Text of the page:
The first feature of Chelsea’s play saw them overloading a wing or the center and switching the ball to the other wing so that they could initiate 1v1s against the Everton back line. This can be seen below where N’golo Kante switches the ball to the other flank to Marcos Alonso. The wing back is free to receive the ball as he cannot get too close to Alonso as this would mean there would be a break in the chain of back five. This space would then mean Costa can move into the space. Since the midfield three of Everton are always compact on the ball near side, the other flank is left free for either Moses or Alonso to move into and receive the ball.
There were always options for Chelsea to pass to whenever and wherever they had the ball. There were a lot of instances throughout the game where they had two or even three free options to pass to. This was mainly due to the effort put in by the Chelsea with excellent off the ball contribution from all the players.
This is one of the best examples to see how Chelsea enjoyed such domination. The three midfielders of Everton are compact and cover Matic and Kante. David Luiz has the ball but Bolasie and Lukaku are unsure to close him down as this would leave Azpilicueta and Cahill free to receive the ball. Added to this, Hazard now drops down to offer himself for the ball. There were so many options for Chelsea to pass their way around Everton.
Another such instance is seen now with Kante having the ball. He has many options around him. Alonso and Hazard are seen creating an overload on the left. Cleverley does not close them down and neither does Coleman. Because of having to adhere to the positional structure, Everton now have eight players to defend against six players from Chelsea. But there was absolutely no pressure from Everton and Moses offers width on the other side. Oviedo cannot close him down due to Pedro being positioned in the half space.
Chelsea without the ball
Chelsea defended with a flat 5 at the back when Everton had the ball. They defended without much fuss by not offering space for the Everton front line, with Lukaku especially having a very quiet game. Since the midfield has only Kante and Matic in it, either of the two players pressed their zones when they were the ball near midfielder.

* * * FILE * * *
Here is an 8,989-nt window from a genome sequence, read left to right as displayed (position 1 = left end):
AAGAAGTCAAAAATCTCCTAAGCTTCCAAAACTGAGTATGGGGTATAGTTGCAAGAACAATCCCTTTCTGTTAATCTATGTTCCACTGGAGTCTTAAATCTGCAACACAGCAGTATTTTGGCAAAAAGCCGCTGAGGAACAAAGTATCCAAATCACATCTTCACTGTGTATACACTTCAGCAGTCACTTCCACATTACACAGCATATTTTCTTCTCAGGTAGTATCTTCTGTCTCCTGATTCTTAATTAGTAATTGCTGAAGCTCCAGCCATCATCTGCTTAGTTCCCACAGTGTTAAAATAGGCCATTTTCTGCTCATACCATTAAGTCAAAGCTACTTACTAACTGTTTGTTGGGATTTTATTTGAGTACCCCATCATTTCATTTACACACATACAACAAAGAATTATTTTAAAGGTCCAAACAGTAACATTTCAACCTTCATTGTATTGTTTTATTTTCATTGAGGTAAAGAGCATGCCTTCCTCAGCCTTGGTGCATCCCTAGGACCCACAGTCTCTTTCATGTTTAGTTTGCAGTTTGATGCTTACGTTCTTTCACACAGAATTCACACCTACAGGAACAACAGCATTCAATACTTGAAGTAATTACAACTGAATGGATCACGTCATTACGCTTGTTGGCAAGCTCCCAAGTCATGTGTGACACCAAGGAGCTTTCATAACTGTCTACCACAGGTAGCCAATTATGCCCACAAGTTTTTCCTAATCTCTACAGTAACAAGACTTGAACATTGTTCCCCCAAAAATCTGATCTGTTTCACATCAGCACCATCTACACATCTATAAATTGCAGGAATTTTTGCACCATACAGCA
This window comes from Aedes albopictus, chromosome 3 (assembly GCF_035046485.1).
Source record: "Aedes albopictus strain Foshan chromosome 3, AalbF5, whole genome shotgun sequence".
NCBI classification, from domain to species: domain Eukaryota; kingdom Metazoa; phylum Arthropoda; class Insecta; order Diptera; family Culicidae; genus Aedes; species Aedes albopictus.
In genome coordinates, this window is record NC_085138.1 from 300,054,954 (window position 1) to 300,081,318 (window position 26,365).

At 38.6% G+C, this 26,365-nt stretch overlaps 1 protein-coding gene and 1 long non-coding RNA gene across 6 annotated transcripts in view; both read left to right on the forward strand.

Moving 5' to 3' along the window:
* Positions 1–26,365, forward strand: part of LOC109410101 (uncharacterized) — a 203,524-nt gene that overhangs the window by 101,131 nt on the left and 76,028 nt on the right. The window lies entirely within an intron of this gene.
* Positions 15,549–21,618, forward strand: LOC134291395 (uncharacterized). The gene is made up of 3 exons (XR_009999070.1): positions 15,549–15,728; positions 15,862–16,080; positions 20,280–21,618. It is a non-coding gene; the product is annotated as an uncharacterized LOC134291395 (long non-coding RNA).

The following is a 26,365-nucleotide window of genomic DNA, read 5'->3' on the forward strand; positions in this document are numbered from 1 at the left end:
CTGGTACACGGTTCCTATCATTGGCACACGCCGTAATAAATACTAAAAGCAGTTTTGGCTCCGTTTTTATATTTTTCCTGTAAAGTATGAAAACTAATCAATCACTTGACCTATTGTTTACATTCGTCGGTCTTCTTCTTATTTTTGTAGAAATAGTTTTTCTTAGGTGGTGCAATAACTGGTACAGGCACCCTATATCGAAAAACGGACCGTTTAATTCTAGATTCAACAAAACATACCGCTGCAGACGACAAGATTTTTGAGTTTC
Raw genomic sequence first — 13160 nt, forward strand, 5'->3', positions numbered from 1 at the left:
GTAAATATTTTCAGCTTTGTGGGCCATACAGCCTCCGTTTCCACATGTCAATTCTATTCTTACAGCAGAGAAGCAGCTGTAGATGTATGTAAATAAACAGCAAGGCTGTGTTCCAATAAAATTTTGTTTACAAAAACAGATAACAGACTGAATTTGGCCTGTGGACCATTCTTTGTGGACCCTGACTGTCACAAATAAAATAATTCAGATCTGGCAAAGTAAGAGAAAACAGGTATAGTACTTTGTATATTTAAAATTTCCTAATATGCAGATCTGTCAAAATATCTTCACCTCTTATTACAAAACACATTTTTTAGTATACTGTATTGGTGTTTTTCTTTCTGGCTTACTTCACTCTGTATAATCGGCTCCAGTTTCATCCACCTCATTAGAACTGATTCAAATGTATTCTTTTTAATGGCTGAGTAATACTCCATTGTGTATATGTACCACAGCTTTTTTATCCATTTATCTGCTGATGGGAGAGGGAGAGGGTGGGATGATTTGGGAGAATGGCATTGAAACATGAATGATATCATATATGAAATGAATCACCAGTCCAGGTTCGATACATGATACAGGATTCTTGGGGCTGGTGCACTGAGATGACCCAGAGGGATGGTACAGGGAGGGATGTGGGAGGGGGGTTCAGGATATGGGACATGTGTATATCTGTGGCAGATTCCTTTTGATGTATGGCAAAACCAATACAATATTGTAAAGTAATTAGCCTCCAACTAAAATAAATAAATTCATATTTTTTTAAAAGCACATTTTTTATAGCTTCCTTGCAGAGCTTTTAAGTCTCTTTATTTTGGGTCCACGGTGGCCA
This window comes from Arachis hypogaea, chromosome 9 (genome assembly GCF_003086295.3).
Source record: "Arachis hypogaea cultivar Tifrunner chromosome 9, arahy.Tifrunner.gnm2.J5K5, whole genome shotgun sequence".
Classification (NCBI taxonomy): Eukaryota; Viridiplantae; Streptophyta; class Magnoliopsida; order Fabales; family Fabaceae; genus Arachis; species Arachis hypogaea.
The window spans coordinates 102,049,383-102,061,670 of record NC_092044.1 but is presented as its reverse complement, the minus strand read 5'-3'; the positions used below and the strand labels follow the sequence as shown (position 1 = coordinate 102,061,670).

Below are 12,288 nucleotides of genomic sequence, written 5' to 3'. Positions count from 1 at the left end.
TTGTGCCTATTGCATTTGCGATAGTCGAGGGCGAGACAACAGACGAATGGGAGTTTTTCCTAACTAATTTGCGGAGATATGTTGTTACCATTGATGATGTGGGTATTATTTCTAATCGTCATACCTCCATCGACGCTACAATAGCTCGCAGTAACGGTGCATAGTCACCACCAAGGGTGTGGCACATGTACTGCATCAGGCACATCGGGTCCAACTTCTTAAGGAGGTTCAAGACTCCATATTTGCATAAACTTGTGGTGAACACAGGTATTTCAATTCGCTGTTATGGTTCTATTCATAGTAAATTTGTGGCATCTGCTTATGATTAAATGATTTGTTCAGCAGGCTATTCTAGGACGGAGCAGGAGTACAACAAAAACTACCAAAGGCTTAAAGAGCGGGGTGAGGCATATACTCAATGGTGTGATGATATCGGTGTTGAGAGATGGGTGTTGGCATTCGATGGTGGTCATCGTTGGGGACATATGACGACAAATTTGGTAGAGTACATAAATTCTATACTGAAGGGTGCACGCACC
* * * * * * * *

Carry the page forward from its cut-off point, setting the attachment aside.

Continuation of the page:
Here we see Chelsea in a back five with Kante and Matic ahead of them. Matic moves a bit forward to cover the zones as he is the ball near midfielder. Now Everton have two triangles formed. But they are rendered totally ineffective, both with the choice of pass made by the Everton players and also the lack of penetration effected by them. Pedro dropped behind in case Moses would face a 1v1 against Oviedo. Here Hazard does not drop back to make a four and instead cuts off the passing lanes between the midfielders.
There were cases of the 5-4-1 too with Hazard falling back and Chelsea sitting with the two banks and letting Everton have the ball. Lukaku was always closely marked as seen in the both the above cases whereas Alonso in particular showed excellent positioning to make sure that Everton did not advance down the flanks.
Kante’s terrific positional sense gave him a head start on the Everton players leading with 4 interceptions ( 2 more than any player on the pitch).2 of these came in the opposition half leading to turnovers and quick counter attacks.(according to whoscored.com) The interceptions and turnovers in play higher up the pitch were a trademark of how Chelsea played with their first goal coming in that fashion.
Matic wins the ball and immediately releases Costa. Now a 3v3 situation is seen with the ball near wing back (Coleman) out of position. Costa plays in Hazard who scored the goal. The individual quality of the Chelsea front line was the main outlet of Chelsea’s attacks with Hazard in rampant form.